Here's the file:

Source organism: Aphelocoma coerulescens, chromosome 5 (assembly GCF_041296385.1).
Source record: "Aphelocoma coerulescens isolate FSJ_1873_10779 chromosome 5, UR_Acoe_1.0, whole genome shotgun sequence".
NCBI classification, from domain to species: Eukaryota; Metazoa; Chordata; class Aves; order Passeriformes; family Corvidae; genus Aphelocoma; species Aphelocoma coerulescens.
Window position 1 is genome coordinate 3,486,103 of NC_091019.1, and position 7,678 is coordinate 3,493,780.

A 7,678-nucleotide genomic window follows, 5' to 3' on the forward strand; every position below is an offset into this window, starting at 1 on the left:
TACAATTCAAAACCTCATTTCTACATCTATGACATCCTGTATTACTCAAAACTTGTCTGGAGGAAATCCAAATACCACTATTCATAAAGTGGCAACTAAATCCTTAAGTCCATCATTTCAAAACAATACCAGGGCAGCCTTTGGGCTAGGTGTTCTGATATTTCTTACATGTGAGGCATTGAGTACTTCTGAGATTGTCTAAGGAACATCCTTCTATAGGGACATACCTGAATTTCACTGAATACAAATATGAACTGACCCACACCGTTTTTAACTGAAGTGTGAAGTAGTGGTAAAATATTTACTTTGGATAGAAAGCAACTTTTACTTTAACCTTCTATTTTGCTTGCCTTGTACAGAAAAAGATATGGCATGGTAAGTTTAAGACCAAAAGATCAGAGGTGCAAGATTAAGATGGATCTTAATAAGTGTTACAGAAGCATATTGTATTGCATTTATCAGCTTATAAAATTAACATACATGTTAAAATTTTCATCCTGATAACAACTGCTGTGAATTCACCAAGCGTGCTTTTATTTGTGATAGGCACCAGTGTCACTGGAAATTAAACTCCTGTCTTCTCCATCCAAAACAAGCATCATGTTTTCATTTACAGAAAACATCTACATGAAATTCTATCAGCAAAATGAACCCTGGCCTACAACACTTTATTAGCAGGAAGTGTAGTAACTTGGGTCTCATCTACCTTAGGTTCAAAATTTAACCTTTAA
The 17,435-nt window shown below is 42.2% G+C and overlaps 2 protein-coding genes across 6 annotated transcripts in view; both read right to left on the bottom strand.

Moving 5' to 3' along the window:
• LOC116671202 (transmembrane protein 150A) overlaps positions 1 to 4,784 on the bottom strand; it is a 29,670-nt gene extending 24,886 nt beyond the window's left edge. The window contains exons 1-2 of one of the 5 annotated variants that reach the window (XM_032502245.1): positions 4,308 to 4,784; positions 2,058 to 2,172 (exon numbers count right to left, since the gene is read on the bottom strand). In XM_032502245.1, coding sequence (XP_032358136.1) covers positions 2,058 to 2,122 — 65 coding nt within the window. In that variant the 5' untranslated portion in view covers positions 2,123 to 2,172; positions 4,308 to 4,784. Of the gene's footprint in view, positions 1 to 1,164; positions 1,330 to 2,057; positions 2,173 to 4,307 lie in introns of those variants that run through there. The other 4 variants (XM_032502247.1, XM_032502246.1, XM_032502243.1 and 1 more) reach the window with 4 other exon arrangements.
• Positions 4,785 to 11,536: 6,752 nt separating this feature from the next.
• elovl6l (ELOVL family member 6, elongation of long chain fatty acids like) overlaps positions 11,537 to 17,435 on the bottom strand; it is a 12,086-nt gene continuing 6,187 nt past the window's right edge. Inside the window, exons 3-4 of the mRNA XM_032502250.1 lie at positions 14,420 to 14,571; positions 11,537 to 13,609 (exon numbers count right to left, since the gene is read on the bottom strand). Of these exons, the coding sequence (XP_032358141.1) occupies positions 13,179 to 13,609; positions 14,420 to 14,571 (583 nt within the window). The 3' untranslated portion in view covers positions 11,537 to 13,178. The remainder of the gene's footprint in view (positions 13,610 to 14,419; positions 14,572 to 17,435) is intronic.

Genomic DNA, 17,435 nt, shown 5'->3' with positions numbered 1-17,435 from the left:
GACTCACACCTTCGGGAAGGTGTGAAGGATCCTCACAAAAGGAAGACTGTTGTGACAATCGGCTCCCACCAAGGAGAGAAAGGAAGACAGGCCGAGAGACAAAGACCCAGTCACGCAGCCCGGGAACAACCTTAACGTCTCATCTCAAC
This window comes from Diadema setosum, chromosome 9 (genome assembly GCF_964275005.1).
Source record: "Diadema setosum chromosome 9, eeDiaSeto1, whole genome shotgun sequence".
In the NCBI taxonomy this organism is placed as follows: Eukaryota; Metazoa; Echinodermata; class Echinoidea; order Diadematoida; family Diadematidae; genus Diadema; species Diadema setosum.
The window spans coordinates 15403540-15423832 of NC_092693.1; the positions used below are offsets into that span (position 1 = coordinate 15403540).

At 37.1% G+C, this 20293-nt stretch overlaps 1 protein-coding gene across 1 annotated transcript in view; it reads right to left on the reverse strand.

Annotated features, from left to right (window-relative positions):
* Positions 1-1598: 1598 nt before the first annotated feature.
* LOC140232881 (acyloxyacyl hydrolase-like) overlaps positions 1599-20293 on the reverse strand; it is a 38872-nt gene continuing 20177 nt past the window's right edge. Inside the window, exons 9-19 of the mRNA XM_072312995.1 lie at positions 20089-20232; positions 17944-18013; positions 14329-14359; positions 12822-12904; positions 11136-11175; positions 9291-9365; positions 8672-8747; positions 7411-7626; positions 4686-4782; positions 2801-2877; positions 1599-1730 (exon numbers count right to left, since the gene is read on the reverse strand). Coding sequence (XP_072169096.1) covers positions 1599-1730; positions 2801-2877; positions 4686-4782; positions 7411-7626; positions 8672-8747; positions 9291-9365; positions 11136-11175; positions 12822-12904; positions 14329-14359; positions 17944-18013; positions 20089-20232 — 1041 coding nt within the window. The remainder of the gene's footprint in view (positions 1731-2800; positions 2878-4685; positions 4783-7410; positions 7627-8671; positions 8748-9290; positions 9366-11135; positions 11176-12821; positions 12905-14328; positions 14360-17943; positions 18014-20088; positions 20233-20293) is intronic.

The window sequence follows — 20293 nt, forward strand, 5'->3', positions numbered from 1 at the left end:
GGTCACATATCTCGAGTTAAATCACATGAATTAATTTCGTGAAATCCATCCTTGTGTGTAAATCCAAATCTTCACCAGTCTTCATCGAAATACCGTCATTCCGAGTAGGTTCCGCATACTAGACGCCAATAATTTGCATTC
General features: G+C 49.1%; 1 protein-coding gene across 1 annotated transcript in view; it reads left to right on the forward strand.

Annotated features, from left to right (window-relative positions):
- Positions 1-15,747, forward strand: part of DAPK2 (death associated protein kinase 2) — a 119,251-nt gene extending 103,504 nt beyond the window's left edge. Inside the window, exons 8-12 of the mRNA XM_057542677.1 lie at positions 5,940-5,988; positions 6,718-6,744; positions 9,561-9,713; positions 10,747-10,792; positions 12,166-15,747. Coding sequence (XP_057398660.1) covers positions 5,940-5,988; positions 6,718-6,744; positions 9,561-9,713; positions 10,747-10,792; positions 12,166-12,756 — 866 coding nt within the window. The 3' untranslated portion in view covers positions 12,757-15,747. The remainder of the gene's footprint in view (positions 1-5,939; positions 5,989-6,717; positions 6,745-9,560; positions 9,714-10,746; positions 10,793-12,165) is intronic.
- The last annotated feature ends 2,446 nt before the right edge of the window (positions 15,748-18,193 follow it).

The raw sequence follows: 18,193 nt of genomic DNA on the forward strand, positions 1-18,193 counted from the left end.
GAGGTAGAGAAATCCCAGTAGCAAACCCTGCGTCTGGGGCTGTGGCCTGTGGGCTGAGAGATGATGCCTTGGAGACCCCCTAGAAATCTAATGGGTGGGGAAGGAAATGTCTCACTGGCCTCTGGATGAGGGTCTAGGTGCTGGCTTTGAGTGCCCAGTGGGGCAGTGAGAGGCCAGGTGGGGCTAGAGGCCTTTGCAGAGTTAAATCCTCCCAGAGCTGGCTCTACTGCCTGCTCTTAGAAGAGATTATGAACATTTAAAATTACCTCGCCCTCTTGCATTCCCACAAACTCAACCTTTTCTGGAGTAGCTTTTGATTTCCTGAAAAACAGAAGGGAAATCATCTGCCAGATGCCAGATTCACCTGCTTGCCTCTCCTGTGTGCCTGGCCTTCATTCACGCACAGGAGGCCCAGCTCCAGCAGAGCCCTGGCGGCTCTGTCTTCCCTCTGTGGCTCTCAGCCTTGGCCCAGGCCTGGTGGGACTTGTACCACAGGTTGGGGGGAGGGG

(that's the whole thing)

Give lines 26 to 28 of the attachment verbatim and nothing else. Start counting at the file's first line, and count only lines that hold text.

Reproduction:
- Positions 1-15,747, forward strand: part of DAPK2 (death associated protein kinase 2) — a 119,251-nt gene extending 103,504 nt beyond the window's left edge. Inside the window, exons 8-12 of the mRNA XM_057542677.1 lie at positions 5,940-5,988; positions 6,718-6,744; positions 9,561-9,713; positions 10,747-10,792; positions 12,166-15,747. Coding sequence (XP_057398660.1) covers positions 5,940-5,988; positions 6,718-6,744; positions 9,561-9,713; positions 10,747-10,792; positions 12,166-12,756 — 866 coding nt within the window. The 3' untranslated portion in view covers positions 12,757-15,747. The remainder of the gene's footprint in view (positions 1-5,939; positions 5,989-6,717; positions 6,745-9,560; positions 9,714-10,746; positions 10,793-12,165) is intronic.
- The last annotated feature ends 2,446 nt before the right edge of the window (positions 15,748-18,193 follow it).

The raw sequence follows: 18,193 nt of genomic DNA on the forward strand, positions 1-18,193 counted from the left end.